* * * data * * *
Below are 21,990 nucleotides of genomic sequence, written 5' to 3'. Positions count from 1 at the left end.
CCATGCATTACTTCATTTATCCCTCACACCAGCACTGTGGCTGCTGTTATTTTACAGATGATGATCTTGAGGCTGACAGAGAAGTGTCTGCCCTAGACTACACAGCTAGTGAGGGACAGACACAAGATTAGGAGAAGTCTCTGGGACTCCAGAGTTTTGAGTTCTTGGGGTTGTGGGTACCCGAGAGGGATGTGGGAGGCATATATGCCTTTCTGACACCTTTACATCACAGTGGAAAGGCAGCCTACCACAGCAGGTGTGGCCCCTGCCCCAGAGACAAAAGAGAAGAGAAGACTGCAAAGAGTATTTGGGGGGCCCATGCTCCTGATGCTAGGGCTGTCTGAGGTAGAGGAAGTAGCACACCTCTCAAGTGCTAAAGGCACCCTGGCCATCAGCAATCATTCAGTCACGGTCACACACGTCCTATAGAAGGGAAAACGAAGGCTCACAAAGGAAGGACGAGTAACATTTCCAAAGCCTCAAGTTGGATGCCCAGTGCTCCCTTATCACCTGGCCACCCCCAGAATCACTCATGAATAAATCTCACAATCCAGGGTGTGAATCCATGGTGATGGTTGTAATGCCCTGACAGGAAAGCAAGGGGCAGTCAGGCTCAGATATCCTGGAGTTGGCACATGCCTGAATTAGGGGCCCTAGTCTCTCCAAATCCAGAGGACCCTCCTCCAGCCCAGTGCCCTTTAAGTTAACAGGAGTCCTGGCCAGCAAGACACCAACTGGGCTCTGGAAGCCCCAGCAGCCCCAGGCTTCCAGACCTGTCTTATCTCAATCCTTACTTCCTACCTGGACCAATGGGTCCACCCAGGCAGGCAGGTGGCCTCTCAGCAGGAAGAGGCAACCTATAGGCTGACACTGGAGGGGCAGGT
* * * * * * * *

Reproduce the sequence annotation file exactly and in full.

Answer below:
Below are 21,990 nucleotides of genomic sequence, written 5' to 3'. Positions count from 1 at the left end.
CCATGCATTACTTCATTTATCCCTCACACCAGCACTGTGGCTGCTGTTATTTTACAGATGATGATCTTGAGGCTGACAGAGAAGTGTCTGCCCTAGACTACACAGCTAGTGAGGGACAGACACAAGATTAGGAGAAGTCTCTGGGACTCCAGAGTTTTGAGTTCTTGGGGTTGTGGGTACCCGAGAGGGATGTGGGAGGCATATATGCCTTTCTGACACCTTTACATCACAGTGGAAAGGCAGCCTACCACAGCAGGTGTGGCCCCTGCCCCAGAGACAAAAGAGAAGAGAAGACTGCAAAGAGTATTTGGGGGGCCCATGCTCCTGATGCTAGGGCTGTCTGAGGTAGAGGAAGTAGCACACCTCTCAAGTGCTAAAGGCACCCTGGCCATCAGCAATCATTCAGTCACGGTCACACACGTCCTATAGAAGGGAAAACGAAGGCTCACAAAGGAAGGACGAGTAACATTTCCAAAGCCTCAAGTTGGATGCCCAGTGCTCCCTTATCACCTGGCCACCCCCAGAATCACTCATGAATAAATCTCACAATCCAGGGTGTGAATCCATGGTGATGGTTGTAATGCCCTGACAGGAAAGCAAGGGGCAGTCAGGCTCAGATATCCTGGAGTTGGCACATGCCTGAATTAGGGGCCCTAGTCTCTCCAAATCCAGAGGACCCTCCTCCAGCCCAGTGCCCTTTAAGTTAACAGGAGTCCTGGCCAGCAAGACACCAACTGGGCTCTGGAAGCCCCAGCAGCCCCAGGCTTCCAGACCTGTCTTATCTCAATCCTTACTTCCTACCTGGACCAATGGGTCCACCCAGGCAGGCAGGTGGCCTCTCAGCAGGAAGAGGCAACCTATAGGCTGACACTGGAGGGGCAGGT